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TITLE
Dr. Isabel Grant's experiences on Iona
EXTERNAL ID
AB_LL_I_F_GRANT_01
PLACENAME
Iona
DISTRICT
Mull
OLD COUNTY/PARISH
ARGYLL: Kilfinchen and Kilvickeon
DATE OF RECORDING
1969
PERIOD
1960s
CREATOR
Isabel F. Grant
SOURCE
The School of Scottish Studies Archives
ASSET ID
1349
KEYWORDS
audio
literary landscapes

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In this audio extract, Dr. I. F. Grant tells the story of a spirit that inhabited the Free Church on Iona where she stored her museum pieces from 1936 to 1939. She is being interviewed by Eric Cregeen, Glasgow University Extra-mural department's first Resident Tutor in Argyll (1954-66).

Audio extract by kind permission of the School of Scottish Studies Archives, University of Edinburgh.

'The other one experience I've had was on Iona. I there had a little church that I used for the beginnings of my folk museum; it was a little Wee Free church that had gone out of use when the congregations amalgamated and it stuck out on a little promontory. And there were two doors that admitted on each side to a little passage that led right into the church; one door opened towards the village and that was always used, and the other which I think had just been put for symmetry opened on the other side almost onto the sea. It was rather a spooky place, or you might have imagined it was, because that was where the dead were landed, in the old days when - not on this side, on the side that - towards the village. The dead were landed there in the days when all the great men of the Isles were buried on Iona. But I never saw or felt anything on that bay.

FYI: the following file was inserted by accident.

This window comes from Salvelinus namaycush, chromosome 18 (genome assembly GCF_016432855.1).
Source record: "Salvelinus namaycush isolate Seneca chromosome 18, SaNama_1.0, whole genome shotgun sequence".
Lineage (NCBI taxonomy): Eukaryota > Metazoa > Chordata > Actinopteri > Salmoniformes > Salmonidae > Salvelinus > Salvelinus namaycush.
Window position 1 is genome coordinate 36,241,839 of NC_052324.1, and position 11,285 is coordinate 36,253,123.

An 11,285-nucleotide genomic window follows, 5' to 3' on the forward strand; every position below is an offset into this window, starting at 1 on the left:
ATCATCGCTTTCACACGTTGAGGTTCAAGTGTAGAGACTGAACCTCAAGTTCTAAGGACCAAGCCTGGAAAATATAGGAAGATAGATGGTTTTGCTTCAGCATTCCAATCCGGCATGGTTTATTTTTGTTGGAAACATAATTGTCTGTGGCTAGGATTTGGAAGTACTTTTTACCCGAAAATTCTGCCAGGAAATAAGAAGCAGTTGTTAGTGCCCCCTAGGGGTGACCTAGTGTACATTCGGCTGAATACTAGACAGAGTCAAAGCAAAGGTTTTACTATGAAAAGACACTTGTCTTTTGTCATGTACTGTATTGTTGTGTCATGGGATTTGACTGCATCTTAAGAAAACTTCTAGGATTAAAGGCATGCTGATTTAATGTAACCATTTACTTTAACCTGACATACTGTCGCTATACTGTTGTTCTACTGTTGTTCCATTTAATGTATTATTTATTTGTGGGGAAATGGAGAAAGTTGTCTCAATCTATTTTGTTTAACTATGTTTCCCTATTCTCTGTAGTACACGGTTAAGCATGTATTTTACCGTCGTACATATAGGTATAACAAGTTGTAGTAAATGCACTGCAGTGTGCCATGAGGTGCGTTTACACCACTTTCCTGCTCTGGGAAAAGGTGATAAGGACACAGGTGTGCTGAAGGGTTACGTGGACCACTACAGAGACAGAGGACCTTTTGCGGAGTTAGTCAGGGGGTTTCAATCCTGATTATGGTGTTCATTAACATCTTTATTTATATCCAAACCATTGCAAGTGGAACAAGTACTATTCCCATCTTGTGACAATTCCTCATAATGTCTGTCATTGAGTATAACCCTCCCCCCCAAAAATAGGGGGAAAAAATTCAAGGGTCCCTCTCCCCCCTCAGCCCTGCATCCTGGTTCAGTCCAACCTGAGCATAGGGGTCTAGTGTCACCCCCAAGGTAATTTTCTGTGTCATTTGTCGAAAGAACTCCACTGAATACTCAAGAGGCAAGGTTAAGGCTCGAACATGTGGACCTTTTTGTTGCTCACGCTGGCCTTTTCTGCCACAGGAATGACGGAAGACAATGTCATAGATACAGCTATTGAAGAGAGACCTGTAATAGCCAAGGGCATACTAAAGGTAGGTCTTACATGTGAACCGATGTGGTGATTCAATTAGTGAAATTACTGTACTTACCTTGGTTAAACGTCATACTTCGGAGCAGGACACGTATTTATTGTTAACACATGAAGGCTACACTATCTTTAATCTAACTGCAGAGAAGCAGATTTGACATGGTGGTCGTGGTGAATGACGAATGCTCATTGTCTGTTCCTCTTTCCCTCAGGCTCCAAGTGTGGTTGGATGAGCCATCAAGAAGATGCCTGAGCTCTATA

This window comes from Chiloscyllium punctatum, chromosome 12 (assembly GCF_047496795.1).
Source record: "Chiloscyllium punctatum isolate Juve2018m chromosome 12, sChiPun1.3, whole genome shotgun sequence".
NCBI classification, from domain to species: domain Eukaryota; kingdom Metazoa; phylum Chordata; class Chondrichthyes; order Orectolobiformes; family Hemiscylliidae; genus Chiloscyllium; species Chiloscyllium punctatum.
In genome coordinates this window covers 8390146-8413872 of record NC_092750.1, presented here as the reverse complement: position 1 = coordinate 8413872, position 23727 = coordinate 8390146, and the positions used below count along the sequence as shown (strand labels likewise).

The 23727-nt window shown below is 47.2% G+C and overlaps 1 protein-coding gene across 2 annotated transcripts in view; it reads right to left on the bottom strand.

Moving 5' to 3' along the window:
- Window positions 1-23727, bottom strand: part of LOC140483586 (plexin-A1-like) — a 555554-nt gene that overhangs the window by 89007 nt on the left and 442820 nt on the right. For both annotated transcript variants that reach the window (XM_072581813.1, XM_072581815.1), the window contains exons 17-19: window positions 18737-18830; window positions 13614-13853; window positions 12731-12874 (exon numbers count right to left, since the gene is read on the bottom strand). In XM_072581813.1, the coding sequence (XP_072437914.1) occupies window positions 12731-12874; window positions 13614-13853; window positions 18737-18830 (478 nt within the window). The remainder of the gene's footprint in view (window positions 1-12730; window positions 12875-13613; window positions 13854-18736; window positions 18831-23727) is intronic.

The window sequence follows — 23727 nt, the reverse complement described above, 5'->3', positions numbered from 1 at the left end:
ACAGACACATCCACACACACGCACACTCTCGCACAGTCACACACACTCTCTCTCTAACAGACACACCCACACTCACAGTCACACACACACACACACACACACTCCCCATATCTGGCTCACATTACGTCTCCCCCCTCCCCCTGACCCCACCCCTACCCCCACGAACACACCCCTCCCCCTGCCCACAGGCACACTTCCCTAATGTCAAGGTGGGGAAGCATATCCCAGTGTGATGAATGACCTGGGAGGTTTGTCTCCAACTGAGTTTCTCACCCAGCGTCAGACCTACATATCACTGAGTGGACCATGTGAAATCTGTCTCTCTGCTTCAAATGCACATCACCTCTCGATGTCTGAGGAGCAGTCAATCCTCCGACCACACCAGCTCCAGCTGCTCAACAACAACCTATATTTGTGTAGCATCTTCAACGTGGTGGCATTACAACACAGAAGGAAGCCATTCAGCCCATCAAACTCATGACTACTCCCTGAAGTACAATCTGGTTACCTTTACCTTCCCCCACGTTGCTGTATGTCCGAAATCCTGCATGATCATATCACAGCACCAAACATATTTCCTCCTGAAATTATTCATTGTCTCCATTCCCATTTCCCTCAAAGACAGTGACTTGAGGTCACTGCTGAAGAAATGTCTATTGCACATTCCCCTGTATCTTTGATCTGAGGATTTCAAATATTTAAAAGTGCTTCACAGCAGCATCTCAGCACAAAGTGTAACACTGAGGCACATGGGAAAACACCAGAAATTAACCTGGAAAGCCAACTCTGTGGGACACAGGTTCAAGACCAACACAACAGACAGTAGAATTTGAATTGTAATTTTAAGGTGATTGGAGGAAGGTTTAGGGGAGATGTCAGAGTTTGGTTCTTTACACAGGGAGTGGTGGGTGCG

But after I'd been some time in the church - I was there at all hours arranging the things and I really used it as a sitting room - I was often there at night - I became convinced that there had been, or was going to be, a funeral and I more or less realised it was a dead body of a man, a swarthy man, with dark hair, wrapped in a blanket, and I know exactly where it lay - just near the door - and I thought, 'Well, I think this must be some sort of second sight and premonition.' And I thought, 'Shall I have the door that opened onto the sea - that was the one that I'd thought it had come in from, been carried in from - nailed up? I very nearly sent for the local carpenter to shut it up and then I thought, 'No, you never can stop these sort of things. I'll leave it.' I didn't see it, I didn't hear it, I just knew, as one knows, that William I invaded Britain at the time of 1066; you don't know when you were told that, you just know it. Well, I asked the people in a very guarded way, about funerals in that church, and they all said, 'Oh no, there was nothing of the kind I'd seen, or thought I'd seen, or imagined, but of course they were very reserved to strangers.